How to start?!

Change your mindset and establish a baseline of your current efforts. There is a multitude of things that could be done to improve diversity and this can feel overwhelming, it did for me. The first step I took was to evaluate how we promote people from within the organization. How do we acknowledge great work, do we even know how people want to be praised (in public or rather in a 1on1 setting)? - and subsequently who do we give promotions to and why?

The nitty-gritty

Unfortunately, gate-keeping is least obvious to those that should be most aware. If your interview and/or promotion process evaluates people based on their typing speed, the keyboard shortcuts they use, or if they are able to answer questions like "How many gravediggers are currently working in Germany?" you might suffer from a perception problem.

Here are some additional questions that could potentially help you identify and describe the status-quo: Do you have a company code of conduct? Are you supporting/protecting minorities openly? Do you have gender-neutral bathrooms? Has the skill matrix you use for promotions been checked for unconscious biases? Do you have equal pay? Are you aware of issues in general? - ageism, sexism, racism and more could be a serious issue and it's worse if you don't know they exist in your organization. Does the language you use in your job ads appeal to someone other than the person who wrote it? Is asking for/identifying your pronouns a standard-process or something that causes an odd gut-feeling?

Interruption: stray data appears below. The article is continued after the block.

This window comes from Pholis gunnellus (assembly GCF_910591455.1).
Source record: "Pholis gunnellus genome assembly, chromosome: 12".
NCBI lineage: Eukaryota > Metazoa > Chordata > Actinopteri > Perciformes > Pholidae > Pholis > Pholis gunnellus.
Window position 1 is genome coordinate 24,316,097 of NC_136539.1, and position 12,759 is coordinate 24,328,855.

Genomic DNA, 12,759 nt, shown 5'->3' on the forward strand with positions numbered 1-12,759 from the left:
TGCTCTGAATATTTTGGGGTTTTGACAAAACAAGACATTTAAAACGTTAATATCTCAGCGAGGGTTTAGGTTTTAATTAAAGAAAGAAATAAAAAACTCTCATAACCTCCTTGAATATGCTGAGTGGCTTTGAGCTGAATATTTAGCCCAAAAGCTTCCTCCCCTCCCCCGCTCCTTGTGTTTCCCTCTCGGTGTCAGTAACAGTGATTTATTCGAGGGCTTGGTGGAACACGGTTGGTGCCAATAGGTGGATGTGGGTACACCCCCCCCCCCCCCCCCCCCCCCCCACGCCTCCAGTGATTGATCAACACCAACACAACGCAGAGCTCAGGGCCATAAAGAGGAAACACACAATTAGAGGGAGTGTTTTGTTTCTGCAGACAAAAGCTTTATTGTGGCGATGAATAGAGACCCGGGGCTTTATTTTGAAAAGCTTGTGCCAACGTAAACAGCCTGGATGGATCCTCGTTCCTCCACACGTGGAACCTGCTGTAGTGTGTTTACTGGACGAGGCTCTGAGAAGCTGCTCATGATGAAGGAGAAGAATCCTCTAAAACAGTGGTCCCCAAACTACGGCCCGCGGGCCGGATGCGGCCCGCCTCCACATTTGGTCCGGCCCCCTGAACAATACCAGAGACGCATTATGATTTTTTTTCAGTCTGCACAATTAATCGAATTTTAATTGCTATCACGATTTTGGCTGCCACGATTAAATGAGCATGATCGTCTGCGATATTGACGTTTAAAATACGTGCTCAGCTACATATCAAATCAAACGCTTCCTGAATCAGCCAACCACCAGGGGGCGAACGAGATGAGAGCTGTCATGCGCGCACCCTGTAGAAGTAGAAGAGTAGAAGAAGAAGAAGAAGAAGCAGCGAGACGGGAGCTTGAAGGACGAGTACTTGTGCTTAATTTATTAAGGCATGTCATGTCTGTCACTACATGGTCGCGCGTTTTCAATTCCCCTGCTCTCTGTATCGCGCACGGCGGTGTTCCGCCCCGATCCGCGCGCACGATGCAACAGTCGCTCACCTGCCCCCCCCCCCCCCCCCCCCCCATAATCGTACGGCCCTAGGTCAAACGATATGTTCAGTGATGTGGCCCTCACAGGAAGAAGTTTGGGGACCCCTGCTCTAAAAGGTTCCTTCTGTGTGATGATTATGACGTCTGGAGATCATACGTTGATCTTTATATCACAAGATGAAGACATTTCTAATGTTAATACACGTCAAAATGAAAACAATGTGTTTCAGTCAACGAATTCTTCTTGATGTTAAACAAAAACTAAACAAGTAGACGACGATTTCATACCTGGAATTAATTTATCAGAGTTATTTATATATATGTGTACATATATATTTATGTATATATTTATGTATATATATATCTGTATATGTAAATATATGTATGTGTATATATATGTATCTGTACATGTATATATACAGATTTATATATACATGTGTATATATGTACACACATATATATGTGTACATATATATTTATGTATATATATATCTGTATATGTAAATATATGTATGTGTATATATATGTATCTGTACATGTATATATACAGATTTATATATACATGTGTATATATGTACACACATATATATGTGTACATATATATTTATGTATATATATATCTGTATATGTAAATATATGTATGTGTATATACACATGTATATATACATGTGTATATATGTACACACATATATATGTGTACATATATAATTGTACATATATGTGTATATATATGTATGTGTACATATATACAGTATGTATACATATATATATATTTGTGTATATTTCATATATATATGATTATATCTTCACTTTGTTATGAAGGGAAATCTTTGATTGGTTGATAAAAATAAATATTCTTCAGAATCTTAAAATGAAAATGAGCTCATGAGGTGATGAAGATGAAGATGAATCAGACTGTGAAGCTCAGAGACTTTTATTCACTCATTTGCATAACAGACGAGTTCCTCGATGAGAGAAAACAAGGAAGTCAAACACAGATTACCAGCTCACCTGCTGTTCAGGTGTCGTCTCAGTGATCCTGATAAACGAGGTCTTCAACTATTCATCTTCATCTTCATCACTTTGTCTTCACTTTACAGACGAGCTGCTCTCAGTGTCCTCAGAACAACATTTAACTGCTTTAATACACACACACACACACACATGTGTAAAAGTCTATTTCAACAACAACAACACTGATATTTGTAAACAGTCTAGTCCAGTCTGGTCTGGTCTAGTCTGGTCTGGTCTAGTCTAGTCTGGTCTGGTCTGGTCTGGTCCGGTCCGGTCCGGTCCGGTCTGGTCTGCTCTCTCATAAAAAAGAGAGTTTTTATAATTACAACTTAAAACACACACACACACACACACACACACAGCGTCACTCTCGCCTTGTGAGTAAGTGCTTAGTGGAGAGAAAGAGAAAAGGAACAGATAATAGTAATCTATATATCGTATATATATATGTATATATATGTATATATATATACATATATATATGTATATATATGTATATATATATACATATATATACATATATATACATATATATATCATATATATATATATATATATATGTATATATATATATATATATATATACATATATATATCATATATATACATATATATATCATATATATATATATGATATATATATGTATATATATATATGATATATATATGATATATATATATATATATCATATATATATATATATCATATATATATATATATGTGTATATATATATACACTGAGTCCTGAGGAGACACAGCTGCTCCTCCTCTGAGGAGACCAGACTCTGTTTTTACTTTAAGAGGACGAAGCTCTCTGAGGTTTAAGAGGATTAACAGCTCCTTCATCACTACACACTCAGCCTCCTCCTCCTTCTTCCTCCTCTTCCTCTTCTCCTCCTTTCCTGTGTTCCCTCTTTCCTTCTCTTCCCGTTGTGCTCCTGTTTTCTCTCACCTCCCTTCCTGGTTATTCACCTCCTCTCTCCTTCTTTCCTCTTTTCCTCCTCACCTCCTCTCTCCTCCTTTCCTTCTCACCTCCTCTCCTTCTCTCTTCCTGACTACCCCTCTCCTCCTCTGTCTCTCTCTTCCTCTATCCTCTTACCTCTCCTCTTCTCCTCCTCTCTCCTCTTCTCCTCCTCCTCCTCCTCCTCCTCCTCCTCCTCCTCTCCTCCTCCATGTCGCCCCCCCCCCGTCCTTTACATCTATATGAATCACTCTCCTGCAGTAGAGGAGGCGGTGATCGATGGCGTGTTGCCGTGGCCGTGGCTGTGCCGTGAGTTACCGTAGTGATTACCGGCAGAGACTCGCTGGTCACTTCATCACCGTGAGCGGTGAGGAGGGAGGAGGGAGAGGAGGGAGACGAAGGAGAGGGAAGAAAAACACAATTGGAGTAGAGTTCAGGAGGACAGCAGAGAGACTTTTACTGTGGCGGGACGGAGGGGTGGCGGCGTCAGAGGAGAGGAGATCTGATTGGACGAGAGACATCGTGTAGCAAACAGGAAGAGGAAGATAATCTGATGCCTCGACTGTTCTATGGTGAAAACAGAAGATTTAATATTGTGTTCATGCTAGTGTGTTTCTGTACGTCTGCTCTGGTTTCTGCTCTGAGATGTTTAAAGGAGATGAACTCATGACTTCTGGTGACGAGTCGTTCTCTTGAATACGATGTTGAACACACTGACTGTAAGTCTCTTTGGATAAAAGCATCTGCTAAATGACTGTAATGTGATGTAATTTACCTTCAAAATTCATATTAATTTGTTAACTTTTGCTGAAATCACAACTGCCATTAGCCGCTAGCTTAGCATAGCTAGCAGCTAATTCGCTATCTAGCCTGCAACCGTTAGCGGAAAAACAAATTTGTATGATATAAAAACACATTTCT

Those questions might seem overwhelming, so let us focus on something tangible - the first interaction of almost anyone with your company - Job openings. I want to support you with writing more inclusive job openings, specifically focusing on removing gender bias and something called 'pipeline-problem'.

"Men apply for jobs when they meet ~60% of the criteria, while women wait until they feel they meet 100% of the criteria.”

When I first started hiring new people for my team I came across a phenomenon - we almost exclusively received applications from male applicants and I started to wonder, why?

The todo-list

Fast forward to today - even though I cannot disclose the number of applications and the female/male ratio, I can tell you that it improved a lot (more than doubled). We achieved this by first of all acknowledging that it was indeed an issue and subsequently proceeding with the following steps:

  1. start by removing all the 'requirements' from the posting (e.g. computer science bachelor, 10 years of experience, design aficionado, etc.)